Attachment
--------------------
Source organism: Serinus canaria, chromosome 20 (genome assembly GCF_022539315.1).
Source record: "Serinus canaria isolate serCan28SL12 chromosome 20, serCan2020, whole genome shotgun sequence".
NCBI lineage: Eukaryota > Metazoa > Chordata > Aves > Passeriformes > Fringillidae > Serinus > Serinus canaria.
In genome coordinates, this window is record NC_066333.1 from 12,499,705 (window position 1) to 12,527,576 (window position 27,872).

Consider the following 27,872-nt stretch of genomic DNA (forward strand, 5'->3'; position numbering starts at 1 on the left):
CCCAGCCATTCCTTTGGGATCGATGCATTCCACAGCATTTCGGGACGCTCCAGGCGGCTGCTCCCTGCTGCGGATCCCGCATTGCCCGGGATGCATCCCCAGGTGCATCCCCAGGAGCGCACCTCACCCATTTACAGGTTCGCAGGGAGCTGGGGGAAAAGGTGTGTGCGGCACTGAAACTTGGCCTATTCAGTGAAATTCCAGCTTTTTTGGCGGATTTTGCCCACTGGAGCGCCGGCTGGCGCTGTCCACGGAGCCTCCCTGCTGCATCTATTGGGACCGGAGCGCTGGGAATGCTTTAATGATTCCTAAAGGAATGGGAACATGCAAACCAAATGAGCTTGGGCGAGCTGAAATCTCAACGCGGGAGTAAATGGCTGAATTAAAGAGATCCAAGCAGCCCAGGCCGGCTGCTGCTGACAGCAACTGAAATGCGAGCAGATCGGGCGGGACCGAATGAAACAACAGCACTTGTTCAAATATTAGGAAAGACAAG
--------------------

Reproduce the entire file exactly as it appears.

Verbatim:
Source organism: Serinus canaria, chromosome 20 (genome assembly GCF_022539315.1).
Source record: "Serinus canaria isolate serCan28SL12 chromosome 20, serCan2020, whole genome shotgun sequence".
NCBI lineage: Eukaryota > Metazoa > Chordata > Aves > Passeriformes > Fringillidae > Serinus > Serinus canaria.
In genome coordinates, this window is record NC_066333.1 from 12,499,705 (window position 1) to 12,527,576 (window position 27,872).

Consider the following 27,872-nt stretch of genomic DNA (forward strand, 5'->3'; position numbering starts at 1 on the left):
CCCAGCCATTCCTTTGGGATCGATGCATTCCACAGCATTTCGGGACGCTCCAGGCGGCTGCTCCCTGCTGCGGATCCCGCATTGCCCGGGATGCATCCCCAGGTGCATCCCCAGGAGCGCACCTCACCCATTTACAGGTTCGCAGGGAGCTGGGGGAAAAGGTGTGTGCGGCACTGAAACTTGGCCTATTCAGTGAAATTCCAGCTTTTTTGGCGGATTTTGCCCACTGGAGCGCCGGCTGGCGCTGTCCACGGAGCCTCCCTGCTGCATCTATTGGGACCGGAGCGCTGGGAATGCTTTAATGATTCCTAAAGGAATGGGAACATGCAAACCAAATGAGCTTGGGCGAGCTGAAATCTCAACGCGGGAGTAAATGGCTGAATTAAAGAGATCCAAGCAGCCCAGGCCGGCTGCTGCTGACAGCAACTGAAATGCGAGCAGATCGGGCGGGACCGAATGAAACAACAGCACTTGTTCAAATATTAGGAAAGACAAG